Childs Developemental delays

A place to discuss the many medical issues that may come up during the course of a CPS case.

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McKnights
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Joined: Sun Jul 23, 2006 10:24 am
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Childs Developemental delays

Postby McKnights » Sun Jul 23, 2006 10:36 pm

Does anyone think if they remove a child at 10 days (from birth) that it may cause developement delays, my daughter has delays in almost every catagory, some worse then others but not to bad, i did read somewhere that, a child who is removed before 6months could go into a state of depression, with that leading to a drop in the ammune system, getting sick, then multiple ear infections, which could have played a role in the issues that she has the most problems with, talking and walking? are there any findings on this? The doctors who have seen her can not explain what has caused or is causing the delays

marilee
Posts: 10
Joined: Wed Aug 09, 2006 8:29 pm
Location: California

Postby marilee » Fri Aug 11, 2006 2:31 pm

It is extremely unlikely that removing a child at 10 days of age could have any impact on that child's development.

The following answers would be of more importance:

1. Was the pregnancy normal?
2. Did the mother receive adequate prenatal care, and follow treatment recommendations?
3. Was there a long labor? Complications? Was the child delivered vaginally, or by c-section?
4. How old is the child now?
5. What specifically is "delayed?" and how do you come to the conclusion that the child had any delays?
6. Is this a first child? second, third?

Please answer the above and I'll be better able to answer the orginial question ...

Peace and Blessings,
Marilee

Marina
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Joined: Sat Feb 25, 2006 3:06 pm

Postby Marina » Fri Aug 11, 2006 4:04 pm

If you do a web search for

psychological effects infants adoption research

and other related searches, you can find some information.




This is an article from the Federal webiste:

http://www.childwelfare.gov/pubs/f_adimpact.cfm

McKnights
Posts: 73
Joined: Sun Jul 23, 2006 10:24 am
Contact:

Postby McKnights » Sat Aug 12, 2006 1:23 am

1. Was the pregnancy normal?
2. Did the mother receive adequate prenatal care, and follow treatment recommendations?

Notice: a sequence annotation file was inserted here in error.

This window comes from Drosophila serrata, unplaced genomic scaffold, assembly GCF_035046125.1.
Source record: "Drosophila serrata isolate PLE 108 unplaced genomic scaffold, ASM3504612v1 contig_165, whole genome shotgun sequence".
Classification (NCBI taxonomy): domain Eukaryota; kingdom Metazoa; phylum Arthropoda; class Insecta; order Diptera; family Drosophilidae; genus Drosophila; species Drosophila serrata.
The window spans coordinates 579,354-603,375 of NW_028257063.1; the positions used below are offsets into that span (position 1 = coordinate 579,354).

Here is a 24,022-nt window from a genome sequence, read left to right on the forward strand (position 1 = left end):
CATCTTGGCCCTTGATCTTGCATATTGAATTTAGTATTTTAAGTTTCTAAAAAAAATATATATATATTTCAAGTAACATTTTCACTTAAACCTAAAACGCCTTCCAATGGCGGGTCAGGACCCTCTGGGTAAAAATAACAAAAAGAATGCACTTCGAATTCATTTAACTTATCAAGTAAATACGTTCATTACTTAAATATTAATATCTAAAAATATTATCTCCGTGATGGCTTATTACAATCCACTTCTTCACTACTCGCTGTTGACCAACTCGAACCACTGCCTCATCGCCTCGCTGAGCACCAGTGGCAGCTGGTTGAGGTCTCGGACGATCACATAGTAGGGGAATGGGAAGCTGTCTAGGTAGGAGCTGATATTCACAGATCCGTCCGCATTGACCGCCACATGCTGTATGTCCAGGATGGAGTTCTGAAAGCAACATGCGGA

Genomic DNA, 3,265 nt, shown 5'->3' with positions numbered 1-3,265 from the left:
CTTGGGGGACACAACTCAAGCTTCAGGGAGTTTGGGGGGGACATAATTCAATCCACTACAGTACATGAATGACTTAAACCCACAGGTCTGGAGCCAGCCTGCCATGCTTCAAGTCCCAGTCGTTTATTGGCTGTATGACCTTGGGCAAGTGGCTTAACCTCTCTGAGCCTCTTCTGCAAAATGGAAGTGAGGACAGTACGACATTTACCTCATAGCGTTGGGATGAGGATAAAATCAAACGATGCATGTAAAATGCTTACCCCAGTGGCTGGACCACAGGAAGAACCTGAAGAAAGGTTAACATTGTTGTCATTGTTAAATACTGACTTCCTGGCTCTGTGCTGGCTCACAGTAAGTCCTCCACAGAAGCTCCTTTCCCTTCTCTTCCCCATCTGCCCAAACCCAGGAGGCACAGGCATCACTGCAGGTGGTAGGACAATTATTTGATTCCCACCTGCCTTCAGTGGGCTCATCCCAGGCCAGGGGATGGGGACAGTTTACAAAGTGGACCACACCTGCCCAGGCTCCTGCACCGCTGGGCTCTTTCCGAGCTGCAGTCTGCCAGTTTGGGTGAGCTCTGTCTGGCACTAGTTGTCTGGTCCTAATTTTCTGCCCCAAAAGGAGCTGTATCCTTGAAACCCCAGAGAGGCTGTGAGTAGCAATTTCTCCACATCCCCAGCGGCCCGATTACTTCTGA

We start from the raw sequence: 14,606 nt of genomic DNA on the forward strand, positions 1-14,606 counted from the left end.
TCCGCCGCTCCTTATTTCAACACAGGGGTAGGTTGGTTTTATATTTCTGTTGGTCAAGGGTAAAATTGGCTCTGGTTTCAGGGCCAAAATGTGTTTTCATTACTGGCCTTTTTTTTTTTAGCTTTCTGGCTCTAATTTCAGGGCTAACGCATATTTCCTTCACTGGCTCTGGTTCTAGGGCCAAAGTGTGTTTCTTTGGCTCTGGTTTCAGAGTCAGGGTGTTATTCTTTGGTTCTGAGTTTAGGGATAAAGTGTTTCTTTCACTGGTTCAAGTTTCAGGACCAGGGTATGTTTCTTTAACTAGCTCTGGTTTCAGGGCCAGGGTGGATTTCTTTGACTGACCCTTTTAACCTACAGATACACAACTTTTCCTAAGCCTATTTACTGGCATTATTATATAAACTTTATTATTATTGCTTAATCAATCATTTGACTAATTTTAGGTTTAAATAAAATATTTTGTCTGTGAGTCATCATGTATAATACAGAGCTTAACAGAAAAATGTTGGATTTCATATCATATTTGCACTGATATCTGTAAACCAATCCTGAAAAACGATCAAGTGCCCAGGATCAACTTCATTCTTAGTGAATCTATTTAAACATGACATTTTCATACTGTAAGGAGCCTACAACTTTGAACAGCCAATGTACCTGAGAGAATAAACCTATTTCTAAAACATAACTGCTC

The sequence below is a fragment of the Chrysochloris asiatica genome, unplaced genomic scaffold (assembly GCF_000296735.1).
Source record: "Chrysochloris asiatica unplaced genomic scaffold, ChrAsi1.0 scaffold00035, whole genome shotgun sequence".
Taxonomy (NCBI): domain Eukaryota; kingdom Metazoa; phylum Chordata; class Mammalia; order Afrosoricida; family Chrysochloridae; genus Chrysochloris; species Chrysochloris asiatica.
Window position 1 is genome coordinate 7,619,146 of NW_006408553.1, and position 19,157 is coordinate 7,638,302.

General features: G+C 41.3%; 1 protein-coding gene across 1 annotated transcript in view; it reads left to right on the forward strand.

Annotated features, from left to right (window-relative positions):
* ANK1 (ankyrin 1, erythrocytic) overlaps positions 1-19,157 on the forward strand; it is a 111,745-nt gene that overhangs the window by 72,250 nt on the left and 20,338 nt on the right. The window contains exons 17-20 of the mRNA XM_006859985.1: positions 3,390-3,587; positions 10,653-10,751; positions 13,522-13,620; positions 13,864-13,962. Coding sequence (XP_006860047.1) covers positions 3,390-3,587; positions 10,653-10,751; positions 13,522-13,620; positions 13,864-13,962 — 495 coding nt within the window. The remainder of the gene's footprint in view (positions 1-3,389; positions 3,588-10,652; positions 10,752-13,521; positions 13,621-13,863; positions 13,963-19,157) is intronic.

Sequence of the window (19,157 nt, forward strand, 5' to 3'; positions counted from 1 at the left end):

3. Was there a long labor? Complications? Was the child delivered vaginally, or by c-section?
4. How old is the child now?
5. What specifically is "delayed?" and how do you come to the conclusion that the child had any delays?
6. Is this a first child? second, third?

1. Yes full term
2. Yes she did
3.no Vaginal
4. 2 and a half
5. basically she is delayed in all areas, just started walking recently, and making sounds
6. this is my fiances 5th and my 2nd
My Heart is only Cracked,
My Body is only scared,
My Mind is only scrambled,
My Soul isnt complete,

Through Him, Is The Way,
That leaves everything in Place,
and everything said above,
Shall Never Be Broken

His Will, Shall Be Done

marilee
Posts: 10
Joined: Wed Aug 09, 2006 8:29 pm
Location: California

Postby marilee » Tue Aug 15, 2006 6:49 pm

I apologize ... I also should have asked how long was the child in a placement?

Has the child been evaluated by a pediatric neurologist? Or person who specializes in development? Without being able to view the child and/or examine her myself ... there are a number of factors that could have contributed to a developmental delay ...

But first and foremost would be to enroll the child in an "early intervention program" NOW ... these programs are wonderful!! and can do some amazing things with helping a child to catch up. My son was in a program called "Stride" when we lived in Wyoming. When he started the program he was 2 1/2 years old, but delayed to about 18 months. By the time, he was 4 years old, he was caught up and basically on track. (He was a traumatic, c-section birth to a teenage mother.)

Okay ... a little background -- when a child is in foster care, the foster parent is required to take that child to the pediatrician at regular intervals, have the child immunized, and follow all treatment guidelines etc. We (Ca.) have a team of PHN's (public health nurses) who also monitor the children ... and the social worker can at any time request the PHN evaluate a child. We (the S.W.) are also trained to be observant for physical, emotional, developmental delays, problems etc. Although, sometimes things aren't evident until the child is older ...

I don't know what may have happened with your child ... but I would not delay in doing the following (if you haven't yet done so) ... Pediatrican evaluation, followed by possible evals by physical therapist, and/or occupational therapist.

Things to be concerned about would be: Cerebral Palsy, Autism, Muscular Dystrophy, Cystic Fibrosis to name a few ... but please don't obsess about them... you need for the child to have a complete evaluation first, and then go from there ...

Another point would be ... IF there was a connection with developmental delays and removing a newborn from the birth parent and placing in foster care ... the rates would be through the sky ... and that just isn't the case ... :roll: (At least not here in the States. I could tell you lots for other countries though).

I hope this helps you a bit ...

~Marilee


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